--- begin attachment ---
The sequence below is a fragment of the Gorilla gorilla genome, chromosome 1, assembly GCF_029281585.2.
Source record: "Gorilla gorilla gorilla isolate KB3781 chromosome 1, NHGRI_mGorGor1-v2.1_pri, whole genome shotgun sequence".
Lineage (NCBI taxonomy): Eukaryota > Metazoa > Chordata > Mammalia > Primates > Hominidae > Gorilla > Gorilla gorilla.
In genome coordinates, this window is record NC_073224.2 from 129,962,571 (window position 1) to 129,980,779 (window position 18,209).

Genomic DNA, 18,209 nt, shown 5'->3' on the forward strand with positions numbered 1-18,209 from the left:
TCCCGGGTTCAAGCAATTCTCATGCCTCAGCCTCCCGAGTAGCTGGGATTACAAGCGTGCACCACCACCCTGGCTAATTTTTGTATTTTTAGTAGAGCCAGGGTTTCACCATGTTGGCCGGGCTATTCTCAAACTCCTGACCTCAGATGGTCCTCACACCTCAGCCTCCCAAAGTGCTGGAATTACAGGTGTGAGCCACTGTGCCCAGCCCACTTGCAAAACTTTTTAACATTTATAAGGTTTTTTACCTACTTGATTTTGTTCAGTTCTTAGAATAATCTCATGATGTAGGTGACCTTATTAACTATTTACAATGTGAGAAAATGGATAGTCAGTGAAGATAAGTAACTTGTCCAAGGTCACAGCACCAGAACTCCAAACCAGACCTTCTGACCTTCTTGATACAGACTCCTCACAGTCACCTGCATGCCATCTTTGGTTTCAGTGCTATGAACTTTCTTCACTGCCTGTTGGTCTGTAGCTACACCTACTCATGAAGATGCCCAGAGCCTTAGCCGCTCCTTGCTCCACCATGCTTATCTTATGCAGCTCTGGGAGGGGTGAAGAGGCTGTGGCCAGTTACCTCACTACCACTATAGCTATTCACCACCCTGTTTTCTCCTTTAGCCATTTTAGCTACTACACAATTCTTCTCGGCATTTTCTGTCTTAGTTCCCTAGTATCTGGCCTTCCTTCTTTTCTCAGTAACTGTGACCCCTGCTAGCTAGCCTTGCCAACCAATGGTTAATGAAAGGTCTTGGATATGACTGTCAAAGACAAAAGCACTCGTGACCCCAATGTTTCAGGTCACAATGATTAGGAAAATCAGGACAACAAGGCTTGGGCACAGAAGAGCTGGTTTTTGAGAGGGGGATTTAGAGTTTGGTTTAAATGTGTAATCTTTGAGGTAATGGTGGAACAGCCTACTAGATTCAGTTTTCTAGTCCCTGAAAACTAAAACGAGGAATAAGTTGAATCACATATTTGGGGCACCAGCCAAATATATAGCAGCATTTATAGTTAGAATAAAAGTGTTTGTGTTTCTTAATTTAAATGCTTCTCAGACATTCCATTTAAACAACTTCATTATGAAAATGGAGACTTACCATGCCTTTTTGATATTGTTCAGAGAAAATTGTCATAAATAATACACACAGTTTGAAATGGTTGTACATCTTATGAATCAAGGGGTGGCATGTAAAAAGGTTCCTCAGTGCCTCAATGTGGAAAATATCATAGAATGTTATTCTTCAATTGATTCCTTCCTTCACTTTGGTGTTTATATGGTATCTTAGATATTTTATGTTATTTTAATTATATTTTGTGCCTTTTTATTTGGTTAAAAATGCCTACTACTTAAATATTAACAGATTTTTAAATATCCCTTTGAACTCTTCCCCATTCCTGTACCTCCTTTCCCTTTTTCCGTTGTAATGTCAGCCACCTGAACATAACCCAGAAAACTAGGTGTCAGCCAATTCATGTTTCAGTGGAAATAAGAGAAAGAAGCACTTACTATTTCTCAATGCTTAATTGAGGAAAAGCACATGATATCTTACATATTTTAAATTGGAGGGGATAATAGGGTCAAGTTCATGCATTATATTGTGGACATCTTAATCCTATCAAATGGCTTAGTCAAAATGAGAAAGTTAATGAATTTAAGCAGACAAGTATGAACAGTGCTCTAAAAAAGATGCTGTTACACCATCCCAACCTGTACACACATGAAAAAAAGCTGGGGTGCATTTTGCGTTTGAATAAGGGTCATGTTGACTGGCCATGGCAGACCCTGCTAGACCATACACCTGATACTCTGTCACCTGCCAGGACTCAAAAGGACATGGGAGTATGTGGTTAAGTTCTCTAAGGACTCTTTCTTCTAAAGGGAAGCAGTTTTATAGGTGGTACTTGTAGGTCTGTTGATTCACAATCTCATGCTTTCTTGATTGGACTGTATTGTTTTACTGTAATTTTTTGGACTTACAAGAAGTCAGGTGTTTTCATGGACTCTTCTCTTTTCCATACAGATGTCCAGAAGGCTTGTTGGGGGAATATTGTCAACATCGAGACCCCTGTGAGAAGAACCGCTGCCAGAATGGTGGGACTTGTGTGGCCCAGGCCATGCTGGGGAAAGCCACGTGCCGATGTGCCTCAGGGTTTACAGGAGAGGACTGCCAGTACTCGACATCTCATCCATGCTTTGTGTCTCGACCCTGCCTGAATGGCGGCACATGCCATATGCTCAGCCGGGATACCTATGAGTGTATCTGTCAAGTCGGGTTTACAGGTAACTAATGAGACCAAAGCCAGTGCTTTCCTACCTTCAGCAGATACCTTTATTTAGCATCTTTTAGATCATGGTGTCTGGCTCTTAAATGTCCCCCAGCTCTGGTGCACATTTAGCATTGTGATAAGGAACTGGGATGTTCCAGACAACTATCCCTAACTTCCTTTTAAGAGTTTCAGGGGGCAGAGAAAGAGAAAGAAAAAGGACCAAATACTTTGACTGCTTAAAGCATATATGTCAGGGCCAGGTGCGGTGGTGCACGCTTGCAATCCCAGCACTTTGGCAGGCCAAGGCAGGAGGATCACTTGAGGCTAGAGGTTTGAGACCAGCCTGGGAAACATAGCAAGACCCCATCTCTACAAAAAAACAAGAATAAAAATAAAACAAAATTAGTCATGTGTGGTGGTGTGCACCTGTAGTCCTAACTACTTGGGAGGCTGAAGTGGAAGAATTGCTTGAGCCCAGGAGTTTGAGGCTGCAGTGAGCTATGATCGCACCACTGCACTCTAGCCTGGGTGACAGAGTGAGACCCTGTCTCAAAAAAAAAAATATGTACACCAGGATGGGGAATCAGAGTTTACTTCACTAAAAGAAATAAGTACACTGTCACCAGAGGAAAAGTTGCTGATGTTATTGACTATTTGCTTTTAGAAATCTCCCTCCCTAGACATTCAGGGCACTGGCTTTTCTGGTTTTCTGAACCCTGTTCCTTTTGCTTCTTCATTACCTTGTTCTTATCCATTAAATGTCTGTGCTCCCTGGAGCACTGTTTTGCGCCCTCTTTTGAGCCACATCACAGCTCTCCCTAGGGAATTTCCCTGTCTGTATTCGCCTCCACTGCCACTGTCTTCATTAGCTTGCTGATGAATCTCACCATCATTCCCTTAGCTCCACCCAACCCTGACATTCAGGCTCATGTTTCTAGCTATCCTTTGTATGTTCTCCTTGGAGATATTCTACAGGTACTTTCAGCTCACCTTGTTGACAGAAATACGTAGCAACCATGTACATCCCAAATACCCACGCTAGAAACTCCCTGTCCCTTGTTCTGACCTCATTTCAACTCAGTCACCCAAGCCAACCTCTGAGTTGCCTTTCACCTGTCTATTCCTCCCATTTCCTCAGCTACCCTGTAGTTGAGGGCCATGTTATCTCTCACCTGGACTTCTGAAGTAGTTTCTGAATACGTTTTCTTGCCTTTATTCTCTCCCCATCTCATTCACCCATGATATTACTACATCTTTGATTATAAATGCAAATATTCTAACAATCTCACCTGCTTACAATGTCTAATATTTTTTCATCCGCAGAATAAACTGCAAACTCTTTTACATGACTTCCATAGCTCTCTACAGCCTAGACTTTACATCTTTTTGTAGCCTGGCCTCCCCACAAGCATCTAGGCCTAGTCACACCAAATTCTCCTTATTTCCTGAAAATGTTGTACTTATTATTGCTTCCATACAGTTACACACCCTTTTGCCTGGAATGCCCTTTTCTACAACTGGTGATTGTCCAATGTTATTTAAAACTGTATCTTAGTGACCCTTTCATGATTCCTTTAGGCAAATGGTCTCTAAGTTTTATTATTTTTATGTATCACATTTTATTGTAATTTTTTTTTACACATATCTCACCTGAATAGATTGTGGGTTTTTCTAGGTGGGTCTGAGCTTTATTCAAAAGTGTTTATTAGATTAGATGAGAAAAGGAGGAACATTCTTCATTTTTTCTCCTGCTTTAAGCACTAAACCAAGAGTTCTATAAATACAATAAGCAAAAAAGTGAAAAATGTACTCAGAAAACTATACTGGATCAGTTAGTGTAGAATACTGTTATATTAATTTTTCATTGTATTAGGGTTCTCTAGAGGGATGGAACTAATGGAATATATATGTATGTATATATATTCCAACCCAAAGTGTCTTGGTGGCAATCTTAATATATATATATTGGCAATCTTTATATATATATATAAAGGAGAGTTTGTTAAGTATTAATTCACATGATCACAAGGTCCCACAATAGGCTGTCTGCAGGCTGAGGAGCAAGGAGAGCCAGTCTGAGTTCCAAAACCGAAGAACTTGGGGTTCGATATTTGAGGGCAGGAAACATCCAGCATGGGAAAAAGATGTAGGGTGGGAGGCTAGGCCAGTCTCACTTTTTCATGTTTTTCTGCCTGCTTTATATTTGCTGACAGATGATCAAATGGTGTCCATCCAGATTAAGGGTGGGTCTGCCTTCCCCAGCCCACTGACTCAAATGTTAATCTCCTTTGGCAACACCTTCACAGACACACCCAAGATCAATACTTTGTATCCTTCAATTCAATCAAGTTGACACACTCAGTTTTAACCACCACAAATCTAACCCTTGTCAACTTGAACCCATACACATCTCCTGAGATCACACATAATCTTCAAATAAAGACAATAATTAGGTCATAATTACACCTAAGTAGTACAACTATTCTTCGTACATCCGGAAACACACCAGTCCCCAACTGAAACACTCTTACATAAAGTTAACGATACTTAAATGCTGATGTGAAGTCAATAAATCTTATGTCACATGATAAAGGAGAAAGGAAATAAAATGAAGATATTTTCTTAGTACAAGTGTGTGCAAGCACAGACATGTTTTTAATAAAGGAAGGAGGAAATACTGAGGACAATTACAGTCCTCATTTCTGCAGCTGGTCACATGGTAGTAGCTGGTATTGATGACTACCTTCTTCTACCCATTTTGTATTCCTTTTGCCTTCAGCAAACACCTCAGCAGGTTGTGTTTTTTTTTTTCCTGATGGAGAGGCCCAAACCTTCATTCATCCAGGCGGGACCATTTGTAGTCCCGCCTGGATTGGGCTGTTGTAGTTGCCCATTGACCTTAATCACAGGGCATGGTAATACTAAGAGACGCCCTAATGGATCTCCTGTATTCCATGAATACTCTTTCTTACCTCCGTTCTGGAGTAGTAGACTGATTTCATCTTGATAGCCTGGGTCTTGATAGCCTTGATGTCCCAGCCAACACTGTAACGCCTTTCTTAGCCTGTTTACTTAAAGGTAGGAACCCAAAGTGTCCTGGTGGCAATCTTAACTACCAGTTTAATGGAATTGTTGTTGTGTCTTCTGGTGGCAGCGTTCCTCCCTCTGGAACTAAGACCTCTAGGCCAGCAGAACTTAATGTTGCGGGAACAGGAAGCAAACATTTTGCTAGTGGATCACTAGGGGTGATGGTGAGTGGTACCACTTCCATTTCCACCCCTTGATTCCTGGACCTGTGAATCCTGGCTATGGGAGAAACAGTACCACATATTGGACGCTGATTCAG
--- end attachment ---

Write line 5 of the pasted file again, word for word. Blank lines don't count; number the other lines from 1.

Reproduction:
Genomic DNA, 18,209 nt, shown 5'->3' on the forward strand with positions numbered 1-18,209 from the left: